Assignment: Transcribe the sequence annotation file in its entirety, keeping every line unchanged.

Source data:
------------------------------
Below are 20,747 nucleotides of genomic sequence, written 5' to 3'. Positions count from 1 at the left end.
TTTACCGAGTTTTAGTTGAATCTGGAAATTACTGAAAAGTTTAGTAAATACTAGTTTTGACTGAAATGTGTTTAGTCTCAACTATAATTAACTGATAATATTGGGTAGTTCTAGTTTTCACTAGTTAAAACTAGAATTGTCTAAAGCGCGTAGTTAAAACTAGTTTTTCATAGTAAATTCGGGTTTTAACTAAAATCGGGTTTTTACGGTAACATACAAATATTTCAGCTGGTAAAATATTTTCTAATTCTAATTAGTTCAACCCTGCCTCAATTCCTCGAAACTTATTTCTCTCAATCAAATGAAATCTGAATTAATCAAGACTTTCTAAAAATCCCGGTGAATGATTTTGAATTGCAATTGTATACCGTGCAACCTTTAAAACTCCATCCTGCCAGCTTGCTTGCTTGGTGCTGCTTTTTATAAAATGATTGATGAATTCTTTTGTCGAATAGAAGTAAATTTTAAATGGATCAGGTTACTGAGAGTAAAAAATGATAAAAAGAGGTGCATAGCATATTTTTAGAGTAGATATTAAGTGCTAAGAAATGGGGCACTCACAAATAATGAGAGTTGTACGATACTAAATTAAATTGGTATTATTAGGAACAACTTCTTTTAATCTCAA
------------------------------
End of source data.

Below are 20,747 nucleotides of genomic sequence, written 5' to 3'. Positions count from 1 at the left end.
TTTACCGAGTTTTAGTTGAATCTGGAAATTACTGAAAAGTTTAGTAAATACTAGTTTTGACTGAAATGTGTTTAGTCTCAACTATAATTAACTGATAATATTGGGTAGTTCTAGTTTTCACTAGTTAAAACTAGAATTGTCTAAAGCGCGTAGTTAAAACTAGTTTTTCATAGTAAATTCGGGTTTTAACTAAAATCGGGTTTTTACGGTAACATACAAATATTTCAGCTGGTAAAATATTTTCTAATTCTAATTAGTTCAACCCTGCCTCAATTCCTCGAAACTTATTTCTCTCAATCAAATGAAATCTGAATTAATCAAGACTTTCTAAAAATCCCGGTGAATGATTTTGAATTGCAATTGTATACCGTGCAACCTTTAAAACTCCATCCTGCCAGCTTGCTTGCTTGGTGCTGCTTTTTATAAAATGATTGATGAATTCTTTTGTCGAATAGAAGTAAATTTTAAATGGATCAGGTTACTGAGAGTAAAAAATGATAAAAAGAGGTGCATAGCATATTTTTAGAGTAGATATTAAGTGCTAAGAAATGGGGCACTCACAAATAATGAGAGTTGTACGATACTAAATTAAATTGGTATTATTAGGAACAACTTCTTTTAATCTCAA